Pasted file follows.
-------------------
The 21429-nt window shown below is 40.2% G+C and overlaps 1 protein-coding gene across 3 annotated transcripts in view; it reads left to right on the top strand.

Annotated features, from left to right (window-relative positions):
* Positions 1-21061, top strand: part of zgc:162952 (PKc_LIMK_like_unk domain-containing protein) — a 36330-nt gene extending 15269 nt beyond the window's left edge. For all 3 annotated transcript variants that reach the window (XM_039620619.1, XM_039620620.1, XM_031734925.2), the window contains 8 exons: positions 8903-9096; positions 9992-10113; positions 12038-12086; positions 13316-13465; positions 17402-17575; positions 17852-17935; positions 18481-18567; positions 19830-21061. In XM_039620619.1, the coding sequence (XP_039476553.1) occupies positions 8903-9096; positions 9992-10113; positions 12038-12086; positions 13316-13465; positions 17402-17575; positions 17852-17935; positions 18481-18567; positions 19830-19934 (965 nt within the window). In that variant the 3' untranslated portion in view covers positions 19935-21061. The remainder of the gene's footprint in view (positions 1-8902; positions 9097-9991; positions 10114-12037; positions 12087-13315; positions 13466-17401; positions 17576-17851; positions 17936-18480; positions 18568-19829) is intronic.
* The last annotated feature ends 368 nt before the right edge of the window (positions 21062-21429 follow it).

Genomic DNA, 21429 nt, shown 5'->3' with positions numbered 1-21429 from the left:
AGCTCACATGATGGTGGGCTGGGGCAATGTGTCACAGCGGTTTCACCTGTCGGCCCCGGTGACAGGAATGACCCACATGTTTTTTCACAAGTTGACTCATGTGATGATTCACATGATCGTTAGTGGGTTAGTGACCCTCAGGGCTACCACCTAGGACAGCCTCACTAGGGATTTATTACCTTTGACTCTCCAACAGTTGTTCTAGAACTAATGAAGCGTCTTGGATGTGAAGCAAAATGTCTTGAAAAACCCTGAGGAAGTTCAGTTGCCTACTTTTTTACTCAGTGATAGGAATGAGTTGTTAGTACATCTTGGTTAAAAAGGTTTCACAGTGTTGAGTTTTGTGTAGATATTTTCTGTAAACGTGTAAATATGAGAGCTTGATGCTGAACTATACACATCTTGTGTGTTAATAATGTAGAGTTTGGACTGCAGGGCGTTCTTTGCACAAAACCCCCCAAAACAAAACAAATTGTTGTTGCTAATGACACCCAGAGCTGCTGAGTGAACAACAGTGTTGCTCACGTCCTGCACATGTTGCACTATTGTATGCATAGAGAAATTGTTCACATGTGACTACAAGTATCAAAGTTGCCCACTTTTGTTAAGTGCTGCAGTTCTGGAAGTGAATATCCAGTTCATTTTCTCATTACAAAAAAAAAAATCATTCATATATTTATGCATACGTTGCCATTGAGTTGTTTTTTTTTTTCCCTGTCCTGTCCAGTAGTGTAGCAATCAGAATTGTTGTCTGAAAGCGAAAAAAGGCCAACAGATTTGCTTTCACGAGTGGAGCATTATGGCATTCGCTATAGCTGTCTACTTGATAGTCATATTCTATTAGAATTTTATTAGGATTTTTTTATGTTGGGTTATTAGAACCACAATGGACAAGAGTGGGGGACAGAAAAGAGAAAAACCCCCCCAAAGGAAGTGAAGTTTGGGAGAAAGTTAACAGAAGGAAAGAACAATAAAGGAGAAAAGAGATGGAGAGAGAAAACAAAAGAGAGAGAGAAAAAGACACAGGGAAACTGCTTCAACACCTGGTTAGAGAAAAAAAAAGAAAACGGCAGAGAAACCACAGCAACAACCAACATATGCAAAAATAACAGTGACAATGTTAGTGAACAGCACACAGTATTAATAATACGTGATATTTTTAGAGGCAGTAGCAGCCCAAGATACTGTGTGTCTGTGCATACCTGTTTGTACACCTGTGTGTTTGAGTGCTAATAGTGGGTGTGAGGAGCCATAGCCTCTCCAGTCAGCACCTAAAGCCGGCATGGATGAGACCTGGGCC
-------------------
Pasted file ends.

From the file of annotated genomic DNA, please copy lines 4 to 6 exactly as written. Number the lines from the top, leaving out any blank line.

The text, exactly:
* The last annotated feature ends 368 nt before the right edge of the window (positions 21062-21429 follow it).

Genomic DNA, 21429 nt, shown 5'->3' with positions numbered 1-21429 from the left:
AGCTCACATGATGGTGGGCTGGGGCAATGTGTCACAGCGGTTTCACCTGTCGGCCCCGGTGACAGGAATGACCCACATGTTTTTTCACAAGTTGACTCATGTGATGATTCACATGATCGTTAGTGGGTTAGTGACCCTCAGGGCTACCACCTAGGACAGCCTCACTAGGGATTTATTACCTTTGACTCTCCAACAGTTGTTCTAGAACTAATGAAGCGTCTTGGATGTGAAGCAAAATGTCTTGAAAAACCCTGAGGAAGTTCAGTTGCCTACTTTTTTACTCAGTGATAGGAATGAGTTGTTAGTACATCTTGGTTAAAAAGGTTTCACAGTGTTGAGTTTTGTGTAGATATTTTCTGTAAACGTGTAAATATGAGAGCTTGATGCTGAACTATACACATCTTGTGTGTTAATAATGTAGAGTTTGGACTGCAGGGCGTTCTTTGCACAAAACCCCCCAAAACAAAACAAATTGTTGTTGCTAATGACACCCAGAGCTGCTGAGTGAACAACAGTGTTGCTCACGTCCTGCACATGTTGCACTATTGTATGCATAGAGAAATTGTTCACATGTGACTACAAGTATCAAAGTTGCCCACTTTTGTTAAGTGCTGCAGTTCTGGAAGTGAATATCCAGTTCATTTTCTCATTACAAAAAAAAAAATCATTCATATATTTATGCATACGTTGCCATTGAGTTGTTTTTTTTTTTCCCTGTCCTGTCCAGTAGTGTAGCAATCAGAATTGTTGTCTGAAAGCGAAAAAAGGCCAACAGATTTGCTTTCACGAGTGGAGCATTATGGCATTCGCTATAGCTGTCTACTTGATAGTCATATTCTATTAGAATTTTATTAGGATTTTTTTATGTTGGGTTATTAGAACCACAATGGACAAGAGTGGGGGACAGAAAAGAGAAAAACCCCCCCAAAGGAAGTGAAGTTTGGGAGAAAGTTAACAGAAGGAAAGAACAATAAAGGAGAAAAGAGATGGAGAGAGAAAACAAAAGAGAGAGAGAAAAAGACACAGGGAAACTGCTTCAACACCTGGTTAGAGAAAAAAAAAGAAAACGGCAGAGAAACCACAGCAACAACCAACATATGCAAAAATAACAGTGACAATGTTAGTGAACAGCACACAGTATTAATAATACGTGATATTTTTAGAGGCAGTAGCAGCCCAAGATACTGTGTGTCTGTGCATACCTGTTTGTACACCTGTGTGTTTGAGTGCTAATAGTGGGTGTGAGGAGCCATAGCCTCTCCAGTCAGCACCTAAAGCCGGCATGGATGAGACCTGGGCC